4) But what about the [insert obscure engineering feature here]?!?!?
This is the sort of thing where rational defence starts to tip over into blind ideology. The Maestro was not better than the Ford Escort simply because it was the first car to have a bonded-in windscreen and single-loom wiring. No one cared back in 1980 that the Metro was the first car with 12,000 mile service intervals and no one cares now. The Allegro may have been the first car to have an electric fan, but so what?
I have, frequently, made the case that BL’s cars are excellent designs but poor commercial products. Fluid suspension may be technically very capable but people didn’t want it. The K-Series engine may be, on paper (or when put in a Lotus) one of the best small-capacity petrol engines ever made but that doesn’t change the fact that it was riddled with detail design and installation errors that all but guaranteed expensive failure.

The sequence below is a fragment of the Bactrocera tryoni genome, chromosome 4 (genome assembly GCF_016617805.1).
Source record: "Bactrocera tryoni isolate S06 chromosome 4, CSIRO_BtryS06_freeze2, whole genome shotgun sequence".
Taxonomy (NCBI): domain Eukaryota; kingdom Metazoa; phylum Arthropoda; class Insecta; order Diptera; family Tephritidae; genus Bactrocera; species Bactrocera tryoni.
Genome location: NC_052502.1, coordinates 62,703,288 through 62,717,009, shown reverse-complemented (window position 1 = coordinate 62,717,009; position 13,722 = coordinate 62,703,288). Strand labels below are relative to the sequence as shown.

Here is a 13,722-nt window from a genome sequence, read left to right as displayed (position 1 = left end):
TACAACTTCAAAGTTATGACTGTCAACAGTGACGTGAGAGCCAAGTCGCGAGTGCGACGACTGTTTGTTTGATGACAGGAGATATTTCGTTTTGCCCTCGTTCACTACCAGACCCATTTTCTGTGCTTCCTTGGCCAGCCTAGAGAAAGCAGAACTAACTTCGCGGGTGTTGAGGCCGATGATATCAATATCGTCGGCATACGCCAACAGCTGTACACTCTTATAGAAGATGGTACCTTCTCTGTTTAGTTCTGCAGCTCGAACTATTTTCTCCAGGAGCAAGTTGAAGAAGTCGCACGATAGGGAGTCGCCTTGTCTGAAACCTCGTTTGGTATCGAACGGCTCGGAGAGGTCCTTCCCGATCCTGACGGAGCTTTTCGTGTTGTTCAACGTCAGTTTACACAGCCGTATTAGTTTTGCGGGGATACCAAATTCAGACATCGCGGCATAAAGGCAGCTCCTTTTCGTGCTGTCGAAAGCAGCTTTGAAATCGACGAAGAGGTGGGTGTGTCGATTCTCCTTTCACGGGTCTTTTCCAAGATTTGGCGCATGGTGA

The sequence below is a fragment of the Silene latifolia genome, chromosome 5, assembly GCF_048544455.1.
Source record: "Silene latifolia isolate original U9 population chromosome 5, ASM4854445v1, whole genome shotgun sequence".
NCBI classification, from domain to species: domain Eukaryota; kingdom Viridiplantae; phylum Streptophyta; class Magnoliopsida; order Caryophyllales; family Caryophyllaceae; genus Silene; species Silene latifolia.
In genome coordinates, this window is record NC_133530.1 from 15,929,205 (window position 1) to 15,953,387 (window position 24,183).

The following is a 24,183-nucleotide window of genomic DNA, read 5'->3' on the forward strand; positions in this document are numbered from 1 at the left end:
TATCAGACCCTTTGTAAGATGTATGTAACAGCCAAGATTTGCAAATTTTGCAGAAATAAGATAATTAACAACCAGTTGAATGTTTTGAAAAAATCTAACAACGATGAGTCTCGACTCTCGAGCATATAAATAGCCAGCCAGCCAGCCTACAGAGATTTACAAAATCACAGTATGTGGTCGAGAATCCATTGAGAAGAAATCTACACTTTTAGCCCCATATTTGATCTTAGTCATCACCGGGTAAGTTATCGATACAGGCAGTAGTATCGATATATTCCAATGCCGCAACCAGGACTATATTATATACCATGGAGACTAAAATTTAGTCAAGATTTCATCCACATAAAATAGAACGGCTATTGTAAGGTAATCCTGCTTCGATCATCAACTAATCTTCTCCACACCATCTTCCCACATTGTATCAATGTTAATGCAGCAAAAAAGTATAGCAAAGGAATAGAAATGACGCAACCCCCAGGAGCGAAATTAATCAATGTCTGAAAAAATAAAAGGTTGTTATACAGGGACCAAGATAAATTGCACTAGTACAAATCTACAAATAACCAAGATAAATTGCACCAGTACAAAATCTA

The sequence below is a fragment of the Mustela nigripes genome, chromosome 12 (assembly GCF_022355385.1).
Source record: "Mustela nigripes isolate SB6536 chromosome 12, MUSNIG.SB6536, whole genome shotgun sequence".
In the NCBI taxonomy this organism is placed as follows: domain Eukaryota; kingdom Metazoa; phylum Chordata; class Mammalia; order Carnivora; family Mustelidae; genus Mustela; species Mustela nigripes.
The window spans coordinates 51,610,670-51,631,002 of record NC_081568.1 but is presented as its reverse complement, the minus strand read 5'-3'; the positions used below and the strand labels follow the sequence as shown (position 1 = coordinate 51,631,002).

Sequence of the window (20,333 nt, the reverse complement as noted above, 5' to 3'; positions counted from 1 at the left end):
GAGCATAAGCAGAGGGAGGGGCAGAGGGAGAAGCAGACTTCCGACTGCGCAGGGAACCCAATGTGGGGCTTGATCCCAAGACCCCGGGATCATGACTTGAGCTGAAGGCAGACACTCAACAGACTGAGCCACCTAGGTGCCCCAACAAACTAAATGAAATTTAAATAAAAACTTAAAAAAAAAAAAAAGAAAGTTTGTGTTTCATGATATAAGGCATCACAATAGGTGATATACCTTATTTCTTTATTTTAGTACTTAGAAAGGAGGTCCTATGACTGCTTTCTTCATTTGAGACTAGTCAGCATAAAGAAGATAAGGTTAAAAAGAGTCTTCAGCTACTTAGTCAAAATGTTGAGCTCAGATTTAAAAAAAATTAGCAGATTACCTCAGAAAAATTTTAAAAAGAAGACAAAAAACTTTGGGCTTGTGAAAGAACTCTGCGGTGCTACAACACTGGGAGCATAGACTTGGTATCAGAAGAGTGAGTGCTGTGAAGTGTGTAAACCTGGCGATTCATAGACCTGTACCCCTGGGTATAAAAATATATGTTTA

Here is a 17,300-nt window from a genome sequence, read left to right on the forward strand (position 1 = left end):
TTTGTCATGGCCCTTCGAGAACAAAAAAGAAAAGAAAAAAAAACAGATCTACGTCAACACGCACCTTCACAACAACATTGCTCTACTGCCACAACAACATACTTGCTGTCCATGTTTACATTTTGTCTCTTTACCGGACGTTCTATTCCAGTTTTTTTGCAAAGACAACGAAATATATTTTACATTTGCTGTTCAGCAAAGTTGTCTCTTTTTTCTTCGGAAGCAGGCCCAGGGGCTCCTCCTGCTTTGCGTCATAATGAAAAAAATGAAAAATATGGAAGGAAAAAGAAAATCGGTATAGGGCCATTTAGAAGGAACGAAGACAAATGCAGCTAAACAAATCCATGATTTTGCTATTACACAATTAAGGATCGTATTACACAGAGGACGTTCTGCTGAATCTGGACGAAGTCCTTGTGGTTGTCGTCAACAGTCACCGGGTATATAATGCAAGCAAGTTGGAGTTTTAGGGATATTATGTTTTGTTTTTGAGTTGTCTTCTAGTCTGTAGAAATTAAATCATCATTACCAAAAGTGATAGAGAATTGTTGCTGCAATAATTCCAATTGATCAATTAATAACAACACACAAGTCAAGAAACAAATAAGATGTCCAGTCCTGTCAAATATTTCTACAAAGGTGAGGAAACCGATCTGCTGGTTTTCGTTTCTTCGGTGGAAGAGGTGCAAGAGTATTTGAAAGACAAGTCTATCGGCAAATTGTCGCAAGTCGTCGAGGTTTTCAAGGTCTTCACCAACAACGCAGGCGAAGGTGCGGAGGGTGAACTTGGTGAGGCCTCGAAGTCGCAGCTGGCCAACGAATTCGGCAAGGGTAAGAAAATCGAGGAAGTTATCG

Even the apparently successful stuff shouldn’t be immune from criticism. How many cars today use the much-hyped Issigonis transverse engine with the gearbox in the sump? None, that’s how many. How many use the transverse engine with the gearbox on the end, as invented by Fiat? Most of them. What was BL’s reaction to this much better way of laying out the drivetrain of a car? To ignore it entirely, try and squeeze five gears into the sump of an E-Series and then, when that didn’t work, buy a proper gearbox from Volkswagen and then somehow cock that up too. How many sales did BL lose because its ‘Issigonis-style’ cars were slow, odd-looking rotboxes with mushy gearchanges and NVH levels similar to a Victorian steel mill? Tens of thousands.
We can always find some metric where a BL car will be superior to a more successful or more highly-though of competitor, or some feature that BL introduced before everyone else, but that doesn’t remove the blame from the company or the car for all the other faults.